When dermatologist Heather Woolery-Lloyd, MD, FAAD, became director of the University of Miami’s Ethnic Skin Care Division in 2002, it became one of the first cosmetic skin centers for people of color. Today, she heads a three-physician team – all women of color – under a newly named Skin of Color Division in the Dr. Philip Frost Department of Dermatology and Cutaneous Surgery at the University of Miami Health System. Only a handful of dermatology programs across the country have so many physicians specializing in skin of color care.

Joining Dr Woolery-Lloyd are Shasa Hu, MD, FAAD, as director of cosmetic dermatology, and most recently, Laura Scott, MD, FAAD, as associate director for the Skin of Color Division. Following her training at Harvard Medical School, Dr Scott came to the University of Miami for her dermatology residency and received mentoring from Dr Woolery-Lloyd in skin of color care.

Treating skin and hair conditions is still a significant unmet need across the country, Woolery-Lloyd says in a media release. Some basic differences are encountered by people of color – a group that includes Latinos, Asians and people of African descent:

“The melanocyte (which makes the brown color) is more reactive, causing light or dark pots. For example, a pimple or mosquito bite can result in a dark mark on the skin that can last four months or longer, and oftentimes patients feel that pigment changes can be brushed off by other providers not accustomed to treating people with darker skin.”

— Heather Woolery-Lloyd, MD, FAAD

Hair loss and scalp disorders also can look different in people of color. Dr Woolery-Lloyd and her partners may be able to pinpoint the cause.

“A scalp condition may be an allergic reaction to a particular hair gel or hair glue, for example,” she adds.

“For a lot of patients, what draws people to us is the reassurance that we can diagnose exactly what they have. We’re providing them with the confidence that even though they may have a challenging skin issue, we’re experts who can create a treatment plan tailored for them.”

— Dr Woolery-Lloyd continues, in the release

Customized Services for People of Color

The Skin of Color Division sees men and women of color for both medical and cosmetic skin conditions.

“We see anything and everything that falls under medical dermatology – whether it be a patient with skin of color who has psoriasis, atopic dermatitis, or acne. We also see quite a few connective tissue diseases like lupus, dermatomyositis, and scleroderma that come with rashes and leftover dark marks that can sometimes be misdiagnosed.”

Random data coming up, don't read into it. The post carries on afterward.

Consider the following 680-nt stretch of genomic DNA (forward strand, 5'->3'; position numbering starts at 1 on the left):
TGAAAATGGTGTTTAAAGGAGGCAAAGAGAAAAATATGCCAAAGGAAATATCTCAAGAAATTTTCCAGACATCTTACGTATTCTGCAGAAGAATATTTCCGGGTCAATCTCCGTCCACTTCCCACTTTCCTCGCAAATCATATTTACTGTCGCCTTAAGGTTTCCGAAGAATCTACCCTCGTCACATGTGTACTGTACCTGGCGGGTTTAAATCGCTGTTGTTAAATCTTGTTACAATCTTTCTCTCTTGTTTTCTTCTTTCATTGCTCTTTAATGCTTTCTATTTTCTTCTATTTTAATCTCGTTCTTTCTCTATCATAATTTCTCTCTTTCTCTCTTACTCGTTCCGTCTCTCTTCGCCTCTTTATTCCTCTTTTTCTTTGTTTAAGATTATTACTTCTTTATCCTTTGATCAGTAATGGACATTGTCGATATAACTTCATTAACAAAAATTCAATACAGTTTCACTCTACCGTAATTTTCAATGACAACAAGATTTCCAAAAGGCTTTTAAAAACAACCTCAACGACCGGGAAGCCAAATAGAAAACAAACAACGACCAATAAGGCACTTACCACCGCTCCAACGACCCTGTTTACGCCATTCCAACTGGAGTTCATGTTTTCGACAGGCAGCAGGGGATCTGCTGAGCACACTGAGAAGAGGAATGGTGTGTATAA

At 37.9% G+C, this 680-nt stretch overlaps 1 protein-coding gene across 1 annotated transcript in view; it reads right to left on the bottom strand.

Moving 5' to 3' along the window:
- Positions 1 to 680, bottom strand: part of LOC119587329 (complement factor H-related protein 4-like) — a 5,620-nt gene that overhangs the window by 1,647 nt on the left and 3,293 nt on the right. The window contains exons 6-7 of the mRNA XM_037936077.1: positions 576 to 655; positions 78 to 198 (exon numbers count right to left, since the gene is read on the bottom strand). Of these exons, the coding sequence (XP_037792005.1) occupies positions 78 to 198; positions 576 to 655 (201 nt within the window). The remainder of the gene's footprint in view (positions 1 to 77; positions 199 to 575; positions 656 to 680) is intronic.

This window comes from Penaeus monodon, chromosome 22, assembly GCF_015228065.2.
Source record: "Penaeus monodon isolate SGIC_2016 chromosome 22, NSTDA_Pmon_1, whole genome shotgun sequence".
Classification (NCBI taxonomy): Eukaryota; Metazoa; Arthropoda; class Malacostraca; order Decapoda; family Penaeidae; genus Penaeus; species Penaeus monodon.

— Laura Scott, MD, FAAD

“As specialists in skin of color, we have the clinical and academic interest to bring our patients the most up-to-date treatments, and get them diagnosed quickly and accurately. What may seem like rare conditions to most people, we’ve seen hundreds of times. For common conditions, we’re sensitive to the needs of the patient and can reassure them. We also know the latest research in the not-so-common diseases.”

— Woolery-Lloyd notes

Subspecialized Interests

Both Drs Scott and Woolery-Lloyd address a wide range of pigment and hair conditions, including light and dark spots on the skin and hair loss.

Dr Scott has a particular interest in treating acne, one of the most common skin disorders among patients seeking dermatologic care.

“One of my passions is treating skin problems during pregnancy. Women can develop melasma – dark patches oftentimes on the cheeks, sometimes called the mask of pregnancy. Pregnant women also can have acne flare-ups and other pigmentation issues, and it’s important they know that we have medicines that can manage these conditions safely during pregnancy and breastfeeding.”

Dr Scott shares

Dr Woolery-Lloyd is a proponent of healthy skin care practices and making lifestyle changes to improve conditions such as acanthosis nigricans, a skin disorder that produces velvety, dark, thick patches of skin in skin folds and creases and is associated with diabetes.

Dr Hu specializes in cosmetic procedures in skin of color patients, including treatments like microneedling for melasma and filler in line with patients’ unique cultural standards of beauty. She and Drs Woolery-Lloyd and Scott all are skilled in performing chemical peels, microneedling for wrinkling and fine lines, botox, fillers and laser hair removal. They also use platelet rich plasma treatments with microneedling for facial scarring and hair loss.

“Our aim is always to fine tune treatment to what is culturally relevant to that patient,” Dr Woolery-Lloyd concludes, in the release.

[Source(s): University of Miami Health System, Miller School of Medicine]


Related Content:
Q&A: Sun Protection Key in Anti-Aging, Cancer Prevention for Skin of Color
Student Misdiagnosis of Dermatologic Disorders More Common for Skin of Color
Geneticists ID New Genetic Variations Associated with Skin Color